• The number of simulated platforms surprised me. I’m calling a simulated platform, a physical piece of hardware platform that at it’s core, is made up of a more modern processor, like an Arduino or Raspberry Pi. The number of people using modern technology to restore or simulate vintage hardware is growing fast
  • As always, I wish I had more time to spend at other peoples nifty exhibits
  • Reason for Lack of Posts this Month

    Wednesday, April 1st, 2015

    I’ve been busy working on my VCF east exhibit.

    It’s about the relationship between HAM radio and early personal computers. I have lots of interesting things to blog about. However I want to unveil my discoveries and experiments at VCF east, rather than reveal the exhibit contents ahead of time through blog posts.

    Come to VCF east next month, and you’ll get the first look at what I’ve been busy working on. Sometime during or after VCF east, I plan on putting up some web pages and will have quite a backlog of stuff to blog about.

    Infant Mortality?

    Thursday, February 26th, 2015

    If a 40 year old, NOS, IC dies after a few hours usage, should it be considered infant mortality?

    glossory:

  • IC – integrated circuit
  • infant mortality – a term used to describe an electronic product that has a terminal failure soon after being put into use
  • NOS – new, old stock – an old part that hasn’t been used and is essentially is new condition, except for shop wear
  • shop wear – physical wear that can occur to an item that is on the shelf in a store or in storage in a warehouse
  • terminal failure – a failure that precludes using the item for it’s intended purpose
  • Corey,
    Thanks for the inspiration for this post – too bad you were bitten.

    Textronix 465 repair – part IX

    Monday, February 9th, 2015

    If you haven’t been following my blog, you should go back to the first post of this series, in order to get caught up.

    My treasured Tektronix 465 is now as healthy as a 35 year old electronics device could be. What did I learn from all this.

  • Some of the problems encountered during the repair, were of my own doing. That is not that unusual and is to be expected when one is attempting to learn how to repair something that is a bit out of their comfort zone.
  • In the process of doing this repair, I learned quite a bit about how this device works. I think that this will benefit usage of the tool going forward. For instance, I have a much better understanding of the “B Dlyd” trigger than I did before. I have used the “B” trigger pretty frequently in the past. However, with the additional knowledge that I’ve gained, I should be able to put it to even greater use.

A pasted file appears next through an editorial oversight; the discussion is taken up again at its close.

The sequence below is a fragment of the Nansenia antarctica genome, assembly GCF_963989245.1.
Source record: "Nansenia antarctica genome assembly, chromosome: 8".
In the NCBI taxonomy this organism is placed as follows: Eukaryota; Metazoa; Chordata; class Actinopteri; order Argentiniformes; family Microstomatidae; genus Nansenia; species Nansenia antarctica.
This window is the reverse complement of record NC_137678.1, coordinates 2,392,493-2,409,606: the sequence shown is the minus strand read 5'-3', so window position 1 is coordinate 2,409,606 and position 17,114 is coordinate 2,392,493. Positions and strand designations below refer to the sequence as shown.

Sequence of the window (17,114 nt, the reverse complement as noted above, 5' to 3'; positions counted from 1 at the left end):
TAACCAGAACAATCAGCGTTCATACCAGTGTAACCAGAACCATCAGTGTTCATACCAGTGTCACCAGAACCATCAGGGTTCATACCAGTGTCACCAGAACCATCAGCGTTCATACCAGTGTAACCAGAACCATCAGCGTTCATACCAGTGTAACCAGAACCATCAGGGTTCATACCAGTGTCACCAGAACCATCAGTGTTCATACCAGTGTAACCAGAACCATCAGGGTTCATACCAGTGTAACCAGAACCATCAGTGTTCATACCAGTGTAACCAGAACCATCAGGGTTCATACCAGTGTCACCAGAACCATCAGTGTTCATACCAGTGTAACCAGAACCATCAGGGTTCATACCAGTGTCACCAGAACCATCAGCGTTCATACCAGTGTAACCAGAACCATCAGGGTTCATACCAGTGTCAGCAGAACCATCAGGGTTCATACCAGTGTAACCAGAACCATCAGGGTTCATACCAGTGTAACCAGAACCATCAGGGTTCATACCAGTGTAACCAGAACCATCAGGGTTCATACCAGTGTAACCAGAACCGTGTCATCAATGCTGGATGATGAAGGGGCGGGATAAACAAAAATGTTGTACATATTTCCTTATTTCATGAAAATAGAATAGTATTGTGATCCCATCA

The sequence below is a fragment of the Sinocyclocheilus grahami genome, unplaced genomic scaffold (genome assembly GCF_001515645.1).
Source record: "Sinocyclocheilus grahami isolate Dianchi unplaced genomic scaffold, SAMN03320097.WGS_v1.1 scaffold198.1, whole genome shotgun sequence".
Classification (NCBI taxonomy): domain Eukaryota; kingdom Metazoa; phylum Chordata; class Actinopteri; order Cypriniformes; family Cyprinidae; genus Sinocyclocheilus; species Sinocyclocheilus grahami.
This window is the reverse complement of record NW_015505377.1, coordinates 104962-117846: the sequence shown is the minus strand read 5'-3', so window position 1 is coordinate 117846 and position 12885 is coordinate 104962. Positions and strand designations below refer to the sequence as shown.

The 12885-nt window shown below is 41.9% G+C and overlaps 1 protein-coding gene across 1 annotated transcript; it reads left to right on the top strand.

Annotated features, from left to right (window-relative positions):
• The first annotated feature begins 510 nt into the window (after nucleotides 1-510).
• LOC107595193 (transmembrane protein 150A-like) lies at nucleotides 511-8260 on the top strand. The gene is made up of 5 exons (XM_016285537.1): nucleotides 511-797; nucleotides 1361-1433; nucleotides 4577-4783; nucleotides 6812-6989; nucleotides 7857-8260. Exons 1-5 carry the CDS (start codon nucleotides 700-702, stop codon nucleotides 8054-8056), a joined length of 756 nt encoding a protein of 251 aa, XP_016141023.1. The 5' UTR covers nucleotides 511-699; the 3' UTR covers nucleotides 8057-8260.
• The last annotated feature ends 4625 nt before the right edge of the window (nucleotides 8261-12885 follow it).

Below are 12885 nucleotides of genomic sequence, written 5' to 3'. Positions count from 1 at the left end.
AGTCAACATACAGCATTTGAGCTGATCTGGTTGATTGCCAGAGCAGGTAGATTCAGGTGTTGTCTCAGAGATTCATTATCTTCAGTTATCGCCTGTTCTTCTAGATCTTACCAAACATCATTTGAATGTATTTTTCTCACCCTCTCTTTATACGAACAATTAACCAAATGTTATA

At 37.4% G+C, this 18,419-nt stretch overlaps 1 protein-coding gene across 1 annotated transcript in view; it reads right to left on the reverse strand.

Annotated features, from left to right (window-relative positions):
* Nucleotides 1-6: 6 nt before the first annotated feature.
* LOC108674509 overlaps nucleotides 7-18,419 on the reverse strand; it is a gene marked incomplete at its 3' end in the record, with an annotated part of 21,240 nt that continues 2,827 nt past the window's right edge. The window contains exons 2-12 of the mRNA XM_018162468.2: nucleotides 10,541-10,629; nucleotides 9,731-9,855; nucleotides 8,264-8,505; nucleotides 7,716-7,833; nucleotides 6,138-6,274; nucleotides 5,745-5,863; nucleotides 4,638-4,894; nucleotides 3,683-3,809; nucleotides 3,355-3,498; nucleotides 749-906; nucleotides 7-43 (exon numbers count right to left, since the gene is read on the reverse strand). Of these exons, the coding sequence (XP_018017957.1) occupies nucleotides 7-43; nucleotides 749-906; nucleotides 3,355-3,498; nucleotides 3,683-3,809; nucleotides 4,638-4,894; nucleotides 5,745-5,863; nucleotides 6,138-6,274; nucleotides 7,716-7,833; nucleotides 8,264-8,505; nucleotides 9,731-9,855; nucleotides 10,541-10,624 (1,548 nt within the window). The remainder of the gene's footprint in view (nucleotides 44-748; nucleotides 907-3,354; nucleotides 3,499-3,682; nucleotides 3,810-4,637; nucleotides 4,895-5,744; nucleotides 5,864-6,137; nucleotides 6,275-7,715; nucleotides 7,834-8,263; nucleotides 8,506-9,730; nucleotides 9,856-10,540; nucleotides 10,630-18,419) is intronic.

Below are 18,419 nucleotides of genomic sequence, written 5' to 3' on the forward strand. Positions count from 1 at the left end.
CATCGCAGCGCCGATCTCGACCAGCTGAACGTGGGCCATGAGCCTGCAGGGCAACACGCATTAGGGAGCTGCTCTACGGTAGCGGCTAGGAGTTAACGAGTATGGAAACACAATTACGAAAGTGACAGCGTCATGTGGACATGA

• Repairability of this generation of equipment is still good. Even though some of the repair parts are getting hard to find, with persistence, they can be had at an affordable price
  • Though I sometimes think I should get a newer scope with digital storage, it’s hard to find a great deal on anything with 100MHz bandwidth and multiple channels. For instance, the low end Rigol 100MHz, 2 channel scope sells at near $400.
  • And here’s something I’ve known for a while. While the Tektronix 465 is a 2 channel scope, the external trigger modes almost get you the equivalent of 3 channels. If you have a simple trigger, you can connect that to the trigger “A” external input and look at two other signals with the regular channel 1 and 2 inputs. You know when the trace starts the external trigger condition was satisfied, so you pretty much know what that third signal is doing, without even seeing it on the screen.
  • Repairing this scope was an fun learning experience and I’m glad I spent the time to dig into it. Though there are a lot of discrete components involved, thanks to the excellent service manual, debugging it readily wasn’t that much different than debugging a digital system. Finally, I hope I don’t have to try to fix it again, for a good, long time.

    I hope you enjoyed reading the these blog posts and I encourage the reader to provide feedback by submitting comments.

    Tektronix 465 repair – part VIII

    Sunday, February 8th, 2015

    If you haven’t been following my blog, you should go back to the first post of this series, in order to get caught up. I had everything working, except for a couple of things that I wasn’t sure about.

    During testing of the “B” trigger circuit I tried triggering on the “B” trigger external input. This is something that I had never had a need to try since I owned the scope, so I wasn’t sure about how it would work. I failed to be able to trigger from it. After replacing the “B” trigger chip, I investigated further and realized that it wasn’t connected to the trigger board and another wire was in the location that it was supposed to be soldered to. Immediately, I realized that I had reconnected a wire incorrectly when putting the trigger board back into the chassis. This was the lone red wire in the image shown below.

    Trigger Card

    Trigger Card

    Fortunately I had this picture that I took before taking it apart that showed where it was supposed to run to. I moved that wire and connected the “B” external trigger input and now the “B” external trigger worked. Thank heaven I took those pictures.

    The second “issue” was a concern that when intensity is turned all the way up, a “dot” can be see on the screen even when the scope wasn’t triggering. I reviewed the the service manual, and found that the intensity circuit is additive, so this was possibly normal. I checked voltages in this section and a few other items and everything seemed close to spec. Finally, following service manual instructions, I adjusted the CRT bias down just a bit. After I couldn’t find any issue with the circuit, I have come to the conclusion that the design is working properly.

    At this point, I think the Tektronix 465 is working fine in all respects. I’ll finish this series with one final posting recapping some things I learned during this adventure.

    To be continued…